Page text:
And if you feel like you reach a stalemate, at least shying away from extremes like Heavy small toms and Thin bass drums should provide favorable results.
 
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fl.tom

Senior Member
Diecast subtract frequencies to focus the sound. I used to be a big diecast fan but not any more. TF lets the toms sing all the way, to my ear anyway.

I wouldn't fret over TF's. They are the better choice if you asked me.
As a general rule of thumb, I agree Larry. It just can’t be used a hard fast rule.

As AzHeat astutely noted, there are notable differences in thicknesses/weights and designs of both TF and DC hoops.

Additionally, drums like Gretsch USA Custom, Tama STAR, Tama Starclassic, etc. have what are commonly classified as heavier DC hoops and they all have very musical voices.

Conversely, I’ve played other upper-level kits with 1.6mm & 2.3mm TF hoops that have had unwieldy voices and were difficult to tame to a more musical palette with heads & tuning alone.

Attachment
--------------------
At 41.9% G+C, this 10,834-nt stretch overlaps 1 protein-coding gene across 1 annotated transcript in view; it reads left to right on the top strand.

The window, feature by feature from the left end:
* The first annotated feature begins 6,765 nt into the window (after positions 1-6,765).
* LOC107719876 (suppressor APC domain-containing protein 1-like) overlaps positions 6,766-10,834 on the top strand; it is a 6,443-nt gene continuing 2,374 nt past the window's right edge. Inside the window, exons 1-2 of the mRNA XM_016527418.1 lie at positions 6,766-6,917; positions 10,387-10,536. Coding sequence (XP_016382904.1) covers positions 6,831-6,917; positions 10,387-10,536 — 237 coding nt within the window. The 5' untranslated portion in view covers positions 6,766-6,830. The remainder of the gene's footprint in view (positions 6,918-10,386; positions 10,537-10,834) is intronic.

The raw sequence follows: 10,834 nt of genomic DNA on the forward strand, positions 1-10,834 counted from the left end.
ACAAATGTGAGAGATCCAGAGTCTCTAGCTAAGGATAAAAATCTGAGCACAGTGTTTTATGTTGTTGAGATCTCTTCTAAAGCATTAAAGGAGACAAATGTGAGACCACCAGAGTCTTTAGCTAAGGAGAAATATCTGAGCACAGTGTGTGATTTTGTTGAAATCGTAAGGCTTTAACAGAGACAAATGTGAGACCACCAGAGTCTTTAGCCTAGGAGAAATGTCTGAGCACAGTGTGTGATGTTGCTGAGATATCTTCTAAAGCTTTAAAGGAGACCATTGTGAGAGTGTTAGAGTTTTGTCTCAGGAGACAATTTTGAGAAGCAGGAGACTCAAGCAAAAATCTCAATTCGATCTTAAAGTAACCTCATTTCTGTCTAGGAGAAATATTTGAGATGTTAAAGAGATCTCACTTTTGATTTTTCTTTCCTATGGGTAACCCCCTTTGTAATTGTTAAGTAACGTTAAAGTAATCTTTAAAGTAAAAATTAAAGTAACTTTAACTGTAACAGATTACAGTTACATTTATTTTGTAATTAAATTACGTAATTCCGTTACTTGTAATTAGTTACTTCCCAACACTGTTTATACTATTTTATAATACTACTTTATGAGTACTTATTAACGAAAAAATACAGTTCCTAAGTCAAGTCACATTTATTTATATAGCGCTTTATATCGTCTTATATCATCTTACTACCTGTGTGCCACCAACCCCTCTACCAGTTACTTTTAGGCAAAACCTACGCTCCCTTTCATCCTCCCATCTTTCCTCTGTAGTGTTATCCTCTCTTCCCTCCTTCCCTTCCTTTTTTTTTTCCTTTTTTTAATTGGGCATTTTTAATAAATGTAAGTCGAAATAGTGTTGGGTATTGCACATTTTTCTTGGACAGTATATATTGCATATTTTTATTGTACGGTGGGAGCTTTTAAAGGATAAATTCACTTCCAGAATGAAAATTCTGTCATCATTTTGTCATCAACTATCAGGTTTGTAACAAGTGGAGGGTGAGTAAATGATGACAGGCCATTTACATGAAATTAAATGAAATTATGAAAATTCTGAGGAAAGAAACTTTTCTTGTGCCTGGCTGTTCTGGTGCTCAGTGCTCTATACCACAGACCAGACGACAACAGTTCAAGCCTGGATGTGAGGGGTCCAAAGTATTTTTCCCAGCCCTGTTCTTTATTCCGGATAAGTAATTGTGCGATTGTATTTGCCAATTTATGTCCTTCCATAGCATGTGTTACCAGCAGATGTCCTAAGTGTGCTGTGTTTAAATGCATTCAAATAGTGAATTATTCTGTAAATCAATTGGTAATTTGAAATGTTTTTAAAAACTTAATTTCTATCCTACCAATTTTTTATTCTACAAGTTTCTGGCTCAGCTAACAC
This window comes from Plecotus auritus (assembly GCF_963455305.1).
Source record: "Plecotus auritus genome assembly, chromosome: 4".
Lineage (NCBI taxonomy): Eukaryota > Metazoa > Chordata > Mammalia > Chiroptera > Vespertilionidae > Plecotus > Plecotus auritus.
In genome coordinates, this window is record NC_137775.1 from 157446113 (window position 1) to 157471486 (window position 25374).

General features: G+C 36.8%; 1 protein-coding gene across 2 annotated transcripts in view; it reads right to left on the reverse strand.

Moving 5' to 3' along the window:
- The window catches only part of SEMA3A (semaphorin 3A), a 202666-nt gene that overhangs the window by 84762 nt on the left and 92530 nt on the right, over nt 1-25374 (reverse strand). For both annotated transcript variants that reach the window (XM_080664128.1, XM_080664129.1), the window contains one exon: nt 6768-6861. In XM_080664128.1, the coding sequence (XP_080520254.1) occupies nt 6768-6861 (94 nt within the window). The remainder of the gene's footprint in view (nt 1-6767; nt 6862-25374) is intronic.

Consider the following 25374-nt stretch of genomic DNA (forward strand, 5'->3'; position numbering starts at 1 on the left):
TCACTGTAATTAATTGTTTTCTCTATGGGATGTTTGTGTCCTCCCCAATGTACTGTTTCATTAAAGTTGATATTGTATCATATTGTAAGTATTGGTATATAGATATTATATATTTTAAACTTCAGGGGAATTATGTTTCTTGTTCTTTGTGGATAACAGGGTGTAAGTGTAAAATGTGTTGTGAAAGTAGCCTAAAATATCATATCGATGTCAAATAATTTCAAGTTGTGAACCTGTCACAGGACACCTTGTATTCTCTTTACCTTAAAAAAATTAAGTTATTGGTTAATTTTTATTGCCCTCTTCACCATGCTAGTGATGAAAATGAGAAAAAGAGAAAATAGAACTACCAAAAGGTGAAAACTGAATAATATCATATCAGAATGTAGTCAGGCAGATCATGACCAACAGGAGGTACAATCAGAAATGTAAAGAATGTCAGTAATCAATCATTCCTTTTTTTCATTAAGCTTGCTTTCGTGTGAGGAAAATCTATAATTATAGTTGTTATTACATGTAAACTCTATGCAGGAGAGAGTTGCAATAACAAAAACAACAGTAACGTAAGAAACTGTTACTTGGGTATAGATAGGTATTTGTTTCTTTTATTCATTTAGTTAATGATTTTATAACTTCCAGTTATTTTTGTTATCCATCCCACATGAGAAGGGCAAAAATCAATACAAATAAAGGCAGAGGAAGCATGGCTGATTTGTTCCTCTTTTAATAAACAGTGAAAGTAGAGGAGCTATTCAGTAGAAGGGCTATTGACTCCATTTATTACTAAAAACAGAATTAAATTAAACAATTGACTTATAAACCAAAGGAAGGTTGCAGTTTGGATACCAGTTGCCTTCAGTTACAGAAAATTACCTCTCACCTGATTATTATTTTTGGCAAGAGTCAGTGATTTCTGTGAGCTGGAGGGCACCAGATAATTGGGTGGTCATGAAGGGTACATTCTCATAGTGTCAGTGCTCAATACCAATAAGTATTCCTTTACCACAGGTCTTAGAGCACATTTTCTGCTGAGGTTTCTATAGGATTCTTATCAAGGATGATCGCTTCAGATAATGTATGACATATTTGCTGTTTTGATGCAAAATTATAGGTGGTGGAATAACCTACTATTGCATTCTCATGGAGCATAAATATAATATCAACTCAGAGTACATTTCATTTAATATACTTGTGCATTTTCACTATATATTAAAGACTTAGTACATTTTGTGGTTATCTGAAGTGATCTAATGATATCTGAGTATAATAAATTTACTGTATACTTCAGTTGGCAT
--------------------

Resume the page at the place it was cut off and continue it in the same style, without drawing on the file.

So letting some drums sing openly isn’t always desirable and why some manufacturers incorporate DC hoops in their design.

Fortunately, we have a lot of options to choose from nowadays.
 

MusiQmaN

Platinum Member
And let us not forget the Yamaha DC hoops that are made of Aluminium and are super light (sometimes even too light on occasions where zinc DC hoops are maybe more preferred).

I love a zinc DC on top and a 1,6 on the bottom. Crack and tone combined.
 

larryace

"Uncle Larry"
Years ago I did a comparison recording of TF vs DC. I used just one tom, a 10" DW, recorded it with both TF and DC...on the batter only... and posted it here.

The gist of it is I could not tell the difference in the recorded sound between the different hoops. At the time. I want to re-listen to it and see if my opinion changed.

Check it out:

 

Stroker

Platinum Member
I agree with the others, triple-flanged is the way to go!

Die-cast hoops can work great for certain drums like USA Customs because they counteract the warmth of the shells by adding more attack. That's my theory anyway.

But in my opinion, die-cast hoops usually have a slightly more aggressive sound. Kinda like the sound of a Ludwig Keystone X relative to the Classic Maple. More bite, maybe a little less warmth. That's good or bad depending on your preference.